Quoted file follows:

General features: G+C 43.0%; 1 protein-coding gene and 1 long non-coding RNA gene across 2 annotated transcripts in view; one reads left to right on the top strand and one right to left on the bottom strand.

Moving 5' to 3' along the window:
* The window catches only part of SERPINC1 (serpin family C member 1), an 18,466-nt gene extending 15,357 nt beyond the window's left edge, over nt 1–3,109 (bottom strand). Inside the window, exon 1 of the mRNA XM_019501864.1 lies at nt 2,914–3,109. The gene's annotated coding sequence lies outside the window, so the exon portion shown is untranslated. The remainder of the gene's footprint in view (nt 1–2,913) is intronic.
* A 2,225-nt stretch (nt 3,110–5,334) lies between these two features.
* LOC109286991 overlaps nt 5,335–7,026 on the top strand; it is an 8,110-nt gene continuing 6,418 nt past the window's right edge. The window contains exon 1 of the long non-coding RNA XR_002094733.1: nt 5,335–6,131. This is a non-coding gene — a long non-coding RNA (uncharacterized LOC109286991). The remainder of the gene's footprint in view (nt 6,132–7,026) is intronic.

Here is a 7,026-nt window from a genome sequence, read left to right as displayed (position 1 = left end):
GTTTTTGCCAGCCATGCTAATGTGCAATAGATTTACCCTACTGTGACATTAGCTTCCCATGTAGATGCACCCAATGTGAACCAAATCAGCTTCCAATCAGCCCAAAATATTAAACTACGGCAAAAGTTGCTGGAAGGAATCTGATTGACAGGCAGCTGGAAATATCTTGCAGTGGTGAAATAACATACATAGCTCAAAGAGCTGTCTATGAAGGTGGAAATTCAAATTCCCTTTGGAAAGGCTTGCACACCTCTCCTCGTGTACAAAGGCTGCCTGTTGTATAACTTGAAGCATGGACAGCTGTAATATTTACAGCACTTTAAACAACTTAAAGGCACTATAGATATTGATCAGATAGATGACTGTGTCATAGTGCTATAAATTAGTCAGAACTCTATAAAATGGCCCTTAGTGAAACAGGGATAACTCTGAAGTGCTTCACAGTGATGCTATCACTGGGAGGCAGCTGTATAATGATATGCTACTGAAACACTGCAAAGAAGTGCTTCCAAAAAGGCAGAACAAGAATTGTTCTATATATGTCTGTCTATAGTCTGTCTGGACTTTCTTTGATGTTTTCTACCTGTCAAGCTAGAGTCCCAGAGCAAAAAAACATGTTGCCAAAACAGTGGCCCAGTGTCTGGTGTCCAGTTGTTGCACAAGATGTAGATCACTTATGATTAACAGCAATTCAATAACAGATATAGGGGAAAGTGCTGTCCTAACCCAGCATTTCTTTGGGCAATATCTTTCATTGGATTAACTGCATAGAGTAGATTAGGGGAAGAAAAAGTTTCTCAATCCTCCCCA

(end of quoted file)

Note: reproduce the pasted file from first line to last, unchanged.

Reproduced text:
General features: G+C 43.0%; 1 protein-coding gene and 1 long non-coding RNA gene across 2 annotated transcripts in view; one reads left to right on the top strand and one right to left on the bottom strand.

Moving 5' to 3' along the window:
* The window catches only part of SERPINC1 (serpin family C member 1), an 18,466-nt gene extending 15,357 nt beyond the window's left edge, over nt 1–3,109 (bottom strand). Inside the window, exon 1 of the mRNA XM_019501864.1 lies at nt 2,914–3,109. The gene's annotated coding sequence lies outside the window, so the exon portion shown is untranslated. The remainder of the gene's footprint in view (nt 1–2,913) is intronic.
* A 2,225-nt stretch (nt 3,110–5,334) lies between these two features.
* LOC109286991 overlaps nt 5,335–7,026 on the top strand; it is an 8,110-nt gene continuing 6,418 nt past the window's right edge. The window contains exon 1 of the long non-coding RNA XR_002094733.1: nt 5,335–6,131. This is a non-coding gene — a long non-coding RNA (uncharacterized LOC109286991). The remainder of the gene's footprint in view (nt 6,132–7,026) is intronic.

Here is a 7,026-nt window from a genome sequence, read left to right as displayed (position 1 = left end):
GTTTTTGCCAGCCATGCTAATGTGCAATAGATTTACCCTACTGTGACATTAGCTTCCCATGTAGATGCACCCAATGTGAACCAAATCAGCTTCCAATCAGCCCAAAATATTAAACTACGGCAAAAGTTGCTGGAAGGAATCTGATTGACAGGCAGCTGGAAATATCTTGCAGTGGTGAAATAACATACATAGCTCAAAGAGCTGTCTATGAAGGTGGAAATTCAAATTCCCTTTGGAAAGGCTTGCACACCTCTCCTCGTGTACAAAGGCTGCCTGTTGTATAACTTGAAGCATGGACAGCTGTAATATTTACAGCACTTTAAACAACTTAAAGGCACTATAGATATTGATCAGATAGATGACTGTGTCATAGTGCTATAAATTAGTCAGAACTCTATAAAATGGCCCTTAGTGAAACAGGGATAACTCTGAAGTGCTTCACAGTGATGCTATCACTGGGAGGCAGCTGTATAATGATATGCTACTGAAACACTGCAAAGAAGTGCTTCCAAAAAGGCAGAACAAGAATTGTTCTATATATGTCTGTCTATAGTCTGTCTGGACTTTCTTTGATGTTTTCTACCTGTCAAGCTAGAGTCCCAGAGCAAAAAAACATGTTGCCAAAACAGTGGCCCAGTGTCTGGTGTCCAGTTGTTGCACAAGATGTAGATCACTTATGATTAACAGCAATTCAATAACAGATATAGGGGAAAGTGCTGTCCTAACCCAGCATTTCTTTGGGCAATATCTTTCATTGGATTAACTGCATAGAGTAGATTAGGGGAAGAAAAAGTTTCTCAATCCTCCCCA